March 30, 2006
Director of Media Relations
AMHERST, Mass.—The artists June Ahrens, Elisa D’Arrigo, Carol Hepper, Nene Humphrey and Rebecca Smith will talk about “Some Assembly Required: Cumulative Visions,” an exhibition of their sculptural assemblages, at 3 p.m. on Saturday, April 8, in the Fairchild Gallery in the Mead Art Museum at Amherst College. A reception will follow in the Rotherwas Room. The talk and reception are co-sponsored by the Amherst College Departments of Fine Art and Women’s and Gender Studies. The Mead Museum is presenting “Some Assembly Required” until May 7. Support for the exhibition is provided in part by the Hall and Kate Peterson Fund.
“Some Assembly Required” investigates the multi-faceted work of artists who employ multiples of a single form in inventive ways that result in accumulated visions. Each work begins with a discrete form—sometimes a “ready-made” object that has a specific association or a function in our everyday lives, sometimes a form fabricated entirely from scratch. As each artist undergoes a labor-intensive exploration with her medium and process of addition, repetition and manipulation, the overall form takes on a life and spirit all its own. The work represents an experience that is both intensely physical and spiritual in nature. It is the intensive repetitive activity, and the explorations into domestic, feminist and social issues that bind them together.
June Ahrens finds much potential from the simple and commonplace—she breathes new life into an eggshell or a safety pin. Often she turns a sculptural project into a collaborative effort, working closely with diverse communities. She involves children, senior citizens and the socially disadvantaged in an effort to generate hope and healing.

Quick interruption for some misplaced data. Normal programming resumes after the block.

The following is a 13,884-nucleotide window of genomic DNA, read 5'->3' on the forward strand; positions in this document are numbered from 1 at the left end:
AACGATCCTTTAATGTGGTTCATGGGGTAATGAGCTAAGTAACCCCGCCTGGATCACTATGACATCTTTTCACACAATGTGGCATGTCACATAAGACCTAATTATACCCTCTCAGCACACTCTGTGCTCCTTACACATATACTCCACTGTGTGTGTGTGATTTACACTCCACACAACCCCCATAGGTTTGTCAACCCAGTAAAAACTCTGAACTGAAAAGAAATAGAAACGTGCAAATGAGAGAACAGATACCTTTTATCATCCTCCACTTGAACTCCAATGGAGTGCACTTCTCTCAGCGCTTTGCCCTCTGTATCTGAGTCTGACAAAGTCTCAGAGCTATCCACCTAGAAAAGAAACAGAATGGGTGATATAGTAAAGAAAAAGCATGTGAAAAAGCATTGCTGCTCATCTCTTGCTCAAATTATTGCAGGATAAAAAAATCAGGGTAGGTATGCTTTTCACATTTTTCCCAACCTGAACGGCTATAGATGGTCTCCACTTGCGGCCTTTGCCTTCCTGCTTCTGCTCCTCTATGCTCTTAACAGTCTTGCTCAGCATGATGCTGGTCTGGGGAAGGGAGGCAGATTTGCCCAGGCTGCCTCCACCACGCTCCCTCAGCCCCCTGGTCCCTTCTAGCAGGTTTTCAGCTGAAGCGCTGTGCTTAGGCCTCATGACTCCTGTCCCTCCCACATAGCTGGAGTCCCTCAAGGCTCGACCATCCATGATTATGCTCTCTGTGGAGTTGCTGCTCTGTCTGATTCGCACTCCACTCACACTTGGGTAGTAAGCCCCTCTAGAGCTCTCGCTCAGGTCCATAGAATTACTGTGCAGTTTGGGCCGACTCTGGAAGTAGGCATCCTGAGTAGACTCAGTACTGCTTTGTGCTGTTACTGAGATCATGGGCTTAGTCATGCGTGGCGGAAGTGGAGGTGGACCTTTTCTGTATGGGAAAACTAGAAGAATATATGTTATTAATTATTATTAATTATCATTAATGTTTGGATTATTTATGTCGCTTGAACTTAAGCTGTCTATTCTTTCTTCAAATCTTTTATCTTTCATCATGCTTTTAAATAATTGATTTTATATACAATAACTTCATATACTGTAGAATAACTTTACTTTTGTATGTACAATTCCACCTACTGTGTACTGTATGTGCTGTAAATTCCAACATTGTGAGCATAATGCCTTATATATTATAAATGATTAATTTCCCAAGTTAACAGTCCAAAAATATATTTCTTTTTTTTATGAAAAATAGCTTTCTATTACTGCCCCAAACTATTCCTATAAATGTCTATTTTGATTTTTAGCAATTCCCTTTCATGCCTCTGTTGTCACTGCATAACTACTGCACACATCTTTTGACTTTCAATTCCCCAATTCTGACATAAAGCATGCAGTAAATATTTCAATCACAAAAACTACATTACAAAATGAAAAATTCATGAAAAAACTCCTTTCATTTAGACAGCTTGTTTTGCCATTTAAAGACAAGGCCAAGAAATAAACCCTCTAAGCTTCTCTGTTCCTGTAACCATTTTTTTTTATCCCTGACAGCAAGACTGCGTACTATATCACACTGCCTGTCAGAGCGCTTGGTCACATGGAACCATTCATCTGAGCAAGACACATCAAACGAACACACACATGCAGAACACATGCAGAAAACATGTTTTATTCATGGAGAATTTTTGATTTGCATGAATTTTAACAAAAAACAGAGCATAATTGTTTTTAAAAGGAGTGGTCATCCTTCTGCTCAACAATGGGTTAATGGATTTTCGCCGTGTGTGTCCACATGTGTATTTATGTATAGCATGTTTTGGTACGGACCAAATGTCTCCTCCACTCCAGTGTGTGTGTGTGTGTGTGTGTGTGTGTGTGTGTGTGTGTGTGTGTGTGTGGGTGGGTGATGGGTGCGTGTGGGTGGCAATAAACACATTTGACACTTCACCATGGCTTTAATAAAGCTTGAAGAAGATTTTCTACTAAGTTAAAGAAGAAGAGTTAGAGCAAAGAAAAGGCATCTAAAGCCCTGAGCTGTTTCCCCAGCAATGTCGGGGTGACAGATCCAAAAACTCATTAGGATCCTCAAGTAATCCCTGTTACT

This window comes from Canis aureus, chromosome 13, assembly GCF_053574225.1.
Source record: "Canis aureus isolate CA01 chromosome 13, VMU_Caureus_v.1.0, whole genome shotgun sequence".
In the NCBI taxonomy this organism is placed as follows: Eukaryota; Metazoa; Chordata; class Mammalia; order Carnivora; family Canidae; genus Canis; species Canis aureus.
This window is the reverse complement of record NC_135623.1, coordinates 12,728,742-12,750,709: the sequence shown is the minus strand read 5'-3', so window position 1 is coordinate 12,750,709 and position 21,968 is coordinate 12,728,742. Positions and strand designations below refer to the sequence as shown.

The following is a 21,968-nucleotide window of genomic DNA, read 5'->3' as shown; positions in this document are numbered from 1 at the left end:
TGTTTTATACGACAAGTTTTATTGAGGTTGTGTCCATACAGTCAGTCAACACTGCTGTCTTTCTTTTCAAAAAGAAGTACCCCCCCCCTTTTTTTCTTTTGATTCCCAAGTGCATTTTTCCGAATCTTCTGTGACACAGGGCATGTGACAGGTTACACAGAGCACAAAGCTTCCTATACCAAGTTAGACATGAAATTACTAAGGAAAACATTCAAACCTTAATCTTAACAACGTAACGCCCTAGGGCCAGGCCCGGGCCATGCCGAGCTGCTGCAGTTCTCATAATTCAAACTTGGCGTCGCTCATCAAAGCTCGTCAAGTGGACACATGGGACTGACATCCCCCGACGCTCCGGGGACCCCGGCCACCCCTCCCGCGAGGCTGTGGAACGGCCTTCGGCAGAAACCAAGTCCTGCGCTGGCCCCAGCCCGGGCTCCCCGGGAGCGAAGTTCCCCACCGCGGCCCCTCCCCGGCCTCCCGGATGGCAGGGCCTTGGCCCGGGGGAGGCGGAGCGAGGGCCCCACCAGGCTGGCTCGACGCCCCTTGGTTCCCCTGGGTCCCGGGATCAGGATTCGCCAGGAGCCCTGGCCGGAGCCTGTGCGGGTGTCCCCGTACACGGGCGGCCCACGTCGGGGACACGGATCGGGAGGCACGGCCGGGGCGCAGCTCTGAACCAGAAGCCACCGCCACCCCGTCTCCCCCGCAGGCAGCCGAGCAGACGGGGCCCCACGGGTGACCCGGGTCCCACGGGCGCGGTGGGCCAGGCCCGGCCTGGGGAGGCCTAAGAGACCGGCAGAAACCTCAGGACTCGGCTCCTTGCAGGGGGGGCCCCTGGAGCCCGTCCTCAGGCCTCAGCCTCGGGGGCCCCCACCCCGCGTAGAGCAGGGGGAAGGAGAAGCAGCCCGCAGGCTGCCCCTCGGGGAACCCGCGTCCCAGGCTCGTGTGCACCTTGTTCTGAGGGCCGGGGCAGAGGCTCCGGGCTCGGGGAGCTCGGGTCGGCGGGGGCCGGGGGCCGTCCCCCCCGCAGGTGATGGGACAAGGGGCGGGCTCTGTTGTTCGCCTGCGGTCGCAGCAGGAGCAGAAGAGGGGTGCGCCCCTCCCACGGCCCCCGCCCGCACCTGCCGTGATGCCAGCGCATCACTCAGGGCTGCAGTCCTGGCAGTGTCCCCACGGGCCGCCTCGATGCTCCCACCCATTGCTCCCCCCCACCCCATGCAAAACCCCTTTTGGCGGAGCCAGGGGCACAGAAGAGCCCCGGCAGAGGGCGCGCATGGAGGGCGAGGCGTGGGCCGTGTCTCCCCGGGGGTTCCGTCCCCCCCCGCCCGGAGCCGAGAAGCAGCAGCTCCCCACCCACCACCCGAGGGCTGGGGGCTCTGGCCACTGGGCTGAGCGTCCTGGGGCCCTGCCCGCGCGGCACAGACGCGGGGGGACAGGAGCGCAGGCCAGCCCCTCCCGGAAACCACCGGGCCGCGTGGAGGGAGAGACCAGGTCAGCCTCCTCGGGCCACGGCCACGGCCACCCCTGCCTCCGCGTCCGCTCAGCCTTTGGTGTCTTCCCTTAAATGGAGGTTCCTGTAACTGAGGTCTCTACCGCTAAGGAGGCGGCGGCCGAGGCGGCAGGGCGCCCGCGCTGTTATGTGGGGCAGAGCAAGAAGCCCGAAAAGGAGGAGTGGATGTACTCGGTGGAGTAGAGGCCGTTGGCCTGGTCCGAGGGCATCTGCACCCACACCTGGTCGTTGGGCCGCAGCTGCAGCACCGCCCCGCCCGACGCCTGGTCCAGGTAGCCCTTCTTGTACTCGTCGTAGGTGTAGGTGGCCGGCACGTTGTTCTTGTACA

Working intuitively, Elisa D’Arrigo makes many small elements of painted fabric, which she then stitches together, creating organic assemblages that simmer with unleashed energy. While perhaps not a conscious goal, her work often delves into issues that relate to personal events such as the fragility of life and the poignant bonds between a mother and child.
Nene Humphrey also employs the needle when making art; she is interested in maps and in neuroscience. Using scans of the human brain taken by an electron micrograph as a springboard, Humphrey’s most recent work incorporates her “signature,” tightly wrapped organza forms that resemble rosebuds. One work can consist of thousands of these exquisitely fabricated blossoms pinned directly onto the wall in configurations that are distant iterations of the initial brain scans.
Carol Hepper grew up on the Standing Rock Sioux Reservation in South Dakota, and this experience has informed her aesthetic direction throughout her career. While her early work sometimes featured the skins of animals found in her immediate environment, Hepper has turned her attention to the diaphanous qualities of fish skins. In her recent work, she hand-stitches dried and treated fish skins while she experiments with light, tension, color and movement.
Rebecca Smith uses her work as a vehicle to explore psychological disorders and language; a recent commission was based on Nü Shu, the secret language created centuries ago by Chinese women. One of her works in the exhibition refers to the alter egos of composer Robert Schumann; the other work at the Mead is a site-specific wall drawing that translates the elusive poetry of Emily Dickinson into a different dimension.
For each of these artists, working is an intense and intimate exercise, reflecting a time-consuming and elaborate physical endeavor. As each assemblage in the exhibition embarks on its chameleonic journey, it acquires its own mysterious persona and demonstrates the valiant commitment and passion that drive these five women in their ongoing evolution as artists.
The Mead Art Museum is open Tuesday through Sunday from 10 a.m. to 4:30 p.m. and Thursday evenings until 9 p.m. More information is available on the museum’s Website or by calling the Mead Art Museum at 413/542-2335. All events are free and open to the public.